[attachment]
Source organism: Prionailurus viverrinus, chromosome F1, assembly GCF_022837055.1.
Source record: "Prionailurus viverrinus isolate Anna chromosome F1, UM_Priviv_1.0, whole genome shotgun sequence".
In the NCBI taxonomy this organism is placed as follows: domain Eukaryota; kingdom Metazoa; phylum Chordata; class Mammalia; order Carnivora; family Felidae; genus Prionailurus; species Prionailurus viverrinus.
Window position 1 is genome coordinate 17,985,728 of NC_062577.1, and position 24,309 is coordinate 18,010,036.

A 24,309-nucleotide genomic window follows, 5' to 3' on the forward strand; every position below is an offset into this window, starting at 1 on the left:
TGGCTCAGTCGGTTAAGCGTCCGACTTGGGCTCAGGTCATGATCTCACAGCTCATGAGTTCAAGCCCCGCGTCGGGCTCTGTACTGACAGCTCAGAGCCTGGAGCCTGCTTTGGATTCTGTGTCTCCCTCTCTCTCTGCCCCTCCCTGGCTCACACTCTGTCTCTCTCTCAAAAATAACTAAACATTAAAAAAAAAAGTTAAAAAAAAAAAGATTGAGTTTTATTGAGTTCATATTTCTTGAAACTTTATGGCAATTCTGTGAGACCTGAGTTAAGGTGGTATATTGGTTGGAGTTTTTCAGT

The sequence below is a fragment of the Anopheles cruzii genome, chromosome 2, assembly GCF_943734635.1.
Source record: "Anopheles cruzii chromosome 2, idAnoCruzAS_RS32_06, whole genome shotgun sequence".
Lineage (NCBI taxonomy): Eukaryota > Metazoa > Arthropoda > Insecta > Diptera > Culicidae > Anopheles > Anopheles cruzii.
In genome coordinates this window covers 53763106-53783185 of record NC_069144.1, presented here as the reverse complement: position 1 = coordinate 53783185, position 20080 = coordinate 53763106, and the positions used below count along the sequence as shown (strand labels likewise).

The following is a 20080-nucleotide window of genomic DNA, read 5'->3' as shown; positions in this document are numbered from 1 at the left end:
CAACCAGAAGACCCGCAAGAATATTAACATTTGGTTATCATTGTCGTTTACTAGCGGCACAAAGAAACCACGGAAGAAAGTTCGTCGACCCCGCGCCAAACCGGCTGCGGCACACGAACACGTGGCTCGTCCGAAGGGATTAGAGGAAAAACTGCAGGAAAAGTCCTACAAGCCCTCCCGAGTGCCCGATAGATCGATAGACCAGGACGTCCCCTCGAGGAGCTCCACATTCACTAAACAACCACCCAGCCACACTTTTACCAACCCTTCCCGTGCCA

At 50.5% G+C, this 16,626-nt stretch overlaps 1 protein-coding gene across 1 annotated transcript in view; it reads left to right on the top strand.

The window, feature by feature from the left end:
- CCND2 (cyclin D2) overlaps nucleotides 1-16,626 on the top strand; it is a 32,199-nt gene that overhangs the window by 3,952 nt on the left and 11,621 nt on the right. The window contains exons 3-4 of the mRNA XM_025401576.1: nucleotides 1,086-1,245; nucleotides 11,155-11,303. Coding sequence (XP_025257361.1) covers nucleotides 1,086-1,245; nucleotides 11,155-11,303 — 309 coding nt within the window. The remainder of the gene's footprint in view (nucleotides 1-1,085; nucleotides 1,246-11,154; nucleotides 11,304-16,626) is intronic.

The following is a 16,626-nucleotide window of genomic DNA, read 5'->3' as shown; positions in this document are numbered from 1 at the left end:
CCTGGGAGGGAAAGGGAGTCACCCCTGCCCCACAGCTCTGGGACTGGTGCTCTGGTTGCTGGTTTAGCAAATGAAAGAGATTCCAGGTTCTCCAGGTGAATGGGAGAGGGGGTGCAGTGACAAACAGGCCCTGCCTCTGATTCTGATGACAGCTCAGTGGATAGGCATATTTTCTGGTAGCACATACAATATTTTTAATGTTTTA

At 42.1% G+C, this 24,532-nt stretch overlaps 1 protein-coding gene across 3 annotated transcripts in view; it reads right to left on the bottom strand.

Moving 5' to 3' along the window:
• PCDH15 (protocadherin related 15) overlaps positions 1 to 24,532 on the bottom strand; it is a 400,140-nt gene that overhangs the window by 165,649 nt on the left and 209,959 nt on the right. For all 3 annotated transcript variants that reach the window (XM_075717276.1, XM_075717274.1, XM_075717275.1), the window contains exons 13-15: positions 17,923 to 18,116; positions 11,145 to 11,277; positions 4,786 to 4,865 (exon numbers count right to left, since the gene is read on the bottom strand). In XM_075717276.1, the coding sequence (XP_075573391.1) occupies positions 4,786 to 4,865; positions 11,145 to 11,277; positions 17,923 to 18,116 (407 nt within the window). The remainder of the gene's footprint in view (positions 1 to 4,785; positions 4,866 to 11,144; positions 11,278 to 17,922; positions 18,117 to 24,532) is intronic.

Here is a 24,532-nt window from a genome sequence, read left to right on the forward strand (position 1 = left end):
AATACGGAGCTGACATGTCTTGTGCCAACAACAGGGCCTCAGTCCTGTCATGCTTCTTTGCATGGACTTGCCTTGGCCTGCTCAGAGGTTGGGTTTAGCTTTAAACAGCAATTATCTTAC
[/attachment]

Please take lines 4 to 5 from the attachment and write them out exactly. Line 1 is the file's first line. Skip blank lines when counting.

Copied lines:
Window position 1 is genome coordinate 17,985,728 of NC_062577.1, and position 24,309 is coordinate 18,010,036.

A 24,309-nucleotide genomic window follows, 5' to 3' on the forward strand; every position below is an offset into this window, starting at 1 on the left: